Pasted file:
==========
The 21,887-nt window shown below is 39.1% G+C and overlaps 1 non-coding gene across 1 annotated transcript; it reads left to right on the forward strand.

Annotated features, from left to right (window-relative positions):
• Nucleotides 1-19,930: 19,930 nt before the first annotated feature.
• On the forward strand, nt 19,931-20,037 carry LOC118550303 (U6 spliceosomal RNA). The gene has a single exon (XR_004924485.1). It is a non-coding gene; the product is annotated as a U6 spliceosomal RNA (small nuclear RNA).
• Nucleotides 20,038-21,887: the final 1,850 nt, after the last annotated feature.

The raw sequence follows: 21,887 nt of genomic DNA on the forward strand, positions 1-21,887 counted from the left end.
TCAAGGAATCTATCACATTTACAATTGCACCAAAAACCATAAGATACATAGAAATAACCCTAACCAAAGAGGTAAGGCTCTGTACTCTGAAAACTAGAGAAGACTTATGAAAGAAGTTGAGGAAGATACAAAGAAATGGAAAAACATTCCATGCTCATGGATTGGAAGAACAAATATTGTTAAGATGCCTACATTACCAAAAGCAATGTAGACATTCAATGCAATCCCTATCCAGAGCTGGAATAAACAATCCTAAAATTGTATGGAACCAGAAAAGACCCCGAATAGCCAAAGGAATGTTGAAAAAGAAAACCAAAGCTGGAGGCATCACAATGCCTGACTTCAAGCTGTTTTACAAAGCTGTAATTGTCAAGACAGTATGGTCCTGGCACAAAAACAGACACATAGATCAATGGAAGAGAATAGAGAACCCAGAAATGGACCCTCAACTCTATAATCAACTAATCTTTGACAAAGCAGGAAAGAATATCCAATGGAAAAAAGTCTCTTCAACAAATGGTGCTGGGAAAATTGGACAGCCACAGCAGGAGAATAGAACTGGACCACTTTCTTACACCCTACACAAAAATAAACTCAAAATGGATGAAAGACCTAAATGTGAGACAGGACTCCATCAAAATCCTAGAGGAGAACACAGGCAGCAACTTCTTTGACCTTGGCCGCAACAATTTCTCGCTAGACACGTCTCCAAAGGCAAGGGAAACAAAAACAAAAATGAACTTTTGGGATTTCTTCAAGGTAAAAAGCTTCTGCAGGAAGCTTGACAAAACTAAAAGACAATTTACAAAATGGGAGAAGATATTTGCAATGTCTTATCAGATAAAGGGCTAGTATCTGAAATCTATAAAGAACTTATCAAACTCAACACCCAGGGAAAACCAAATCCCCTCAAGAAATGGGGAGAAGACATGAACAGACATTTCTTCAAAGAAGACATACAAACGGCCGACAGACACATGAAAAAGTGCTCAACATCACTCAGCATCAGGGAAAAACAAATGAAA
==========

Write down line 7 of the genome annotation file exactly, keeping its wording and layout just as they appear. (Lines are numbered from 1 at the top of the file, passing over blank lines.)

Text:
TCAAGGAATCTATCACATTTACAATTGCACCAAAAACCATAAGATACATAGAAATAACCCTAACCAAAGAGGTAAGGCTCTGTACTCTGAAAACTAGAGAAGACTTATGAAAGAAGTTGAGGAAGATACAAAGAAATGGAAAAACATTCCATGCTCATGGATTGGAAGAACAAATATTGTTAAGATGCCTACATTACCAAAAGCAATGTAGACATTCAATGCAATCCCTATCCAGAGCTGGAATAAACAATCCTAAAATTGTATGGAACCAGAAAAGACCCCGAATAGCCAAAGGAATGTTGAAAAAGAAAACCAAAGCTGGAGGCATCACAATGCCTGACTTCAAGCTGTTTTACAAAGCTGTAATTGTCAAGACAGTATGGTCCTGGCACAAAAACAGACACATAGATCAATGGAAGAGAATAGAGAACCCAGAAATGGACCCTCAACTCTATAATCAACTAATCTTTGACAAAGCAGGAAAGAATATCCAATGGAAAAAAGTCTCTTCAACAAATGGTGCTGGGAAAATTGGACAGCCACAGCAGGAGAATAGAACTGGACCACTTTCTTACACCCTACACAAAAATAAACTCAAAATGGATGAAAGACCTAAATGTGAGACAGGACTCCATCAAAATCCTAGAGGAGAACACAGGCAGCAACTTCTTTGACCTTGGCCGCAACAATTTCTCGCTAGACACGTCTCCAAAGGCAAGGGAAACAAAAACAAAAATGAACTTTTGGGATTTCTTCAAGGTAAAAAGCTTCTGCAGGAAGCTTGACAAAACTAAAAGACAATTTACAAAATGGGAGAAGATATTTGCAATGTCTTATCAGATAAAGGGCTAGTATCTGAAATCTATAAAGAACTTATCAAACTCAACACCCAGGGAAAACCAAATCCCCTCAAGAAATGGGGAGAAGACATGAACAGACATTTCTTCAAAGAAGACATACAAACGGCCGACAGACACATGAAAAAGTGCTCAACATCACTCAGCATCAGGGAAAAACAAATGAAA